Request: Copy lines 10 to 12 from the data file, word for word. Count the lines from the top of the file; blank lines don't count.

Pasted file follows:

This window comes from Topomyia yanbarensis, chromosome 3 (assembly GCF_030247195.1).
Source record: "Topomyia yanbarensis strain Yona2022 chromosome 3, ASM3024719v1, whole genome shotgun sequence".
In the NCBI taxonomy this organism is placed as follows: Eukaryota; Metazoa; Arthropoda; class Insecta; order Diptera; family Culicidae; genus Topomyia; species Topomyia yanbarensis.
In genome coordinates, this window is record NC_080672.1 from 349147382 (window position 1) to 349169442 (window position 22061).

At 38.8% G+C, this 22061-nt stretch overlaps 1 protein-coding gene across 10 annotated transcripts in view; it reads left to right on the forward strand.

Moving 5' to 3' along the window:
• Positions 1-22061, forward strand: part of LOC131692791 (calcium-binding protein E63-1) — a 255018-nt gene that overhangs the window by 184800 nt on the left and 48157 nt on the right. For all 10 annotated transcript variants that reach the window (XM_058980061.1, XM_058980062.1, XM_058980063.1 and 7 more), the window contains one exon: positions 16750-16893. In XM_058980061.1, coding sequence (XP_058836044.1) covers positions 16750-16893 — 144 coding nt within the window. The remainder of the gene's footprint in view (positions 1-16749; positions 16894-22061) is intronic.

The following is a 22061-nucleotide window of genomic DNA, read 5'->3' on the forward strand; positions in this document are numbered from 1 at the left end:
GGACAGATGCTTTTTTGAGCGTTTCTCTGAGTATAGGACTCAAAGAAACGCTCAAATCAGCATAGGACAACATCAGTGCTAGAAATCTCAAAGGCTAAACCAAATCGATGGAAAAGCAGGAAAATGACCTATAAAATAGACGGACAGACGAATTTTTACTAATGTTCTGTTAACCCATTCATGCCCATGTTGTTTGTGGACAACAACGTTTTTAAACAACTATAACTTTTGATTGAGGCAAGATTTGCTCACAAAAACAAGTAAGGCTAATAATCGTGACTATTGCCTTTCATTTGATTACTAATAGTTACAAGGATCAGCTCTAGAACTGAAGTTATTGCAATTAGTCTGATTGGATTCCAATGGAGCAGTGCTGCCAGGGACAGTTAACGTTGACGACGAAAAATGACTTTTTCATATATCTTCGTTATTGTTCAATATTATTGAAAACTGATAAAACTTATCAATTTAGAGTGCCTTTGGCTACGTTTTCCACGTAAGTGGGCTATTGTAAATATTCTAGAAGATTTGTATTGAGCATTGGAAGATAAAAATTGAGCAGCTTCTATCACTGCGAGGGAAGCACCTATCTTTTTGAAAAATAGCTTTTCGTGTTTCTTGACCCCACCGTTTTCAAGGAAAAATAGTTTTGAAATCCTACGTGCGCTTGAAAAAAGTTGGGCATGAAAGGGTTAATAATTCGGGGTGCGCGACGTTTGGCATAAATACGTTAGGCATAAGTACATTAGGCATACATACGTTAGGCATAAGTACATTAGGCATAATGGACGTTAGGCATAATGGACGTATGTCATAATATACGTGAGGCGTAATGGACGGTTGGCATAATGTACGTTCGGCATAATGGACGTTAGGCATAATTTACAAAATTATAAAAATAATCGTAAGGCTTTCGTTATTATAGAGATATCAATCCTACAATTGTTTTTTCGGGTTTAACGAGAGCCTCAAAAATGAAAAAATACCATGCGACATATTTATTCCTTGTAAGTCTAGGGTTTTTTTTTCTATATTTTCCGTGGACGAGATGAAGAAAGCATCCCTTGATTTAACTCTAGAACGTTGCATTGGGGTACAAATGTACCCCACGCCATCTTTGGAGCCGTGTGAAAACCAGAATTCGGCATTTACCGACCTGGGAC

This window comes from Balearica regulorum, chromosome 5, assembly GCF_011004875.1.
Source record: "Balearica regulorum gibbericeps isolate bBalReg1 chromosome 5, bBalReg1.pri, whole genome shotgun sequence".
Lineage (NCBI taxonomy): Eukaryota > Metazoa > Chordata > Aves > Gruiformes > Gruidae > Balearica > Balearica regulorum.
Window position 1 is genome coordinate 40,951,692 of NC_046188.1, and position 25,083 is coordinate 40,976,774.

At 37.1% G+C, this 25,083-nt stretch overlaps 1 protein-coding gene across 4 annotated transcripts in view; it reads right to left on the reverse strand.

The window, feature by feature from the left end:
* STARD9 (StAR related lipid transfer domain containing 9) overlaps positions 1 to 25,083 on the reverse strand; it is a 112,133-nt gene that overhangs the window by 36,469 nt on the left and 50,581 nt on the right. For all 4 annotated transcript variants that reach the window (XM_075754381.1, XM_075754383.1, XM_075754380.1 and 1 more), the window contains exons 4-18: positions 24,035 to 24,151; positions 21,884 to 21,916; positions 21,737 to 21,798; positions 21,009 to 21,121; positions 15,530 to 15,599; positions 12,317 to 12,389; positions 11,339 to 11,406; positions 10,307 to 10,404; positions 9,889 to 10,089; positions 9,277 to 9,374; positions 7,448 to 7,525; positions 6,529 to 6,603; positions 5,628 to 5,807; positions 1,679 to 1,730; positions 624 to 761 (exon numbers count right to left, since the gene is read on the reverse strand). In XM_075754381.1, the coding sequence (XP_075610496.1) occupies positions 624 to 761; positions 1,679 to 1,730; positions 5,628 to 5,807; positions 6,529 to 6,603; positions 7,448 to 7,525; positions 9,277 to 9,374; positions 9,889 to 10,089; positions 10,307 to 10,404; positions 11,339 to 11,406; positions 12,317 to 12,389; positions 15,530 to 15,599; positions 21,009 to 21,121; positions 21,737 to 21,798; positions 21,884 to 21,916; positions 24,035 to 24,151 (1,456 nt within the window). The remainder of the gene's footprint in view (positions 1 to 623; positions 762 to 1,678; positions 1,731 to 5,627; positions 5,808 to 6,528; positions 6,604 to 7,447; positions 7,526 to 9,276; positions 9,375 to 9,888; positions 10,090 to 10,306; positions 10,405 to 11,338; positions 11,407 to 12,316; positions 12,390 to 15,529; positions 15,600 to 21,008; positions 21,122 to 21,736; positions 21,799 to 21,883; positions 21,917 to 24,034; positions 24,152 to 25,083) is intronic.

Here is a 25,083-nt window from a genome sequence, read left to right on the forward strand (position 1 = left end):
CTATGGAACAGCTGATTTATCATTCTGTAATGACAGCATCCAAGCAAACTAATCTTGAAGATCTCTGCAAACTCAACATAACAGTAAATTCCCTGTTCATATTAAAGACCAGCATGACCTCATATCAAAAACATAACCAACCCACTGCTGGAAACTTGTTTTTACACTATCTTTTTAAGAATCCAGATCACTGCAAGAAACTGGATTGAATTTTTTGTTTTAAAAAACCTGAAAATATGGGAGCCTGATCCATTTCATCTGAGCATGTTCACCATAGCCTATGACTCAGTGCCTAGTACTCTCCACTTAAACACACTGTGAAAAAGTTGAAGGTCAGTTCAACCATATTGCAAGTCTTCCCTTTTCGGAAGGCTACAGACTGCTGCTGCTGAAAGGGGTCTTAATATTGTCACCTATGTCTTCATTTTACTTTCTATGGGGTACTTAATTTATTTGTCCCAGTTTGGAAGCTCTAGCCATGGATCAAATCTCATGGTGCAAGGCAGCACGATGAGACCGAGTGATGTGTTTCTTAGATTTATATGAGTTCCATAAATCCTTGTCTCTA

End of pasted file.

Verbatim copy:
This window comes from Balearica regulorum, chromosome 5, assembly GCF_011004875.1.
Source record: "Balearica regulorum gibbericeps isolate bBalReg1 chromosome 5, bBalReg1.pri, whole genome shotgun sequence".
Lineage (NCBI taxonomy): Eukaryota > Metazoa > Chordata > Aves > Gruiformes > Gruidae > Balearica > Balearica regulorum.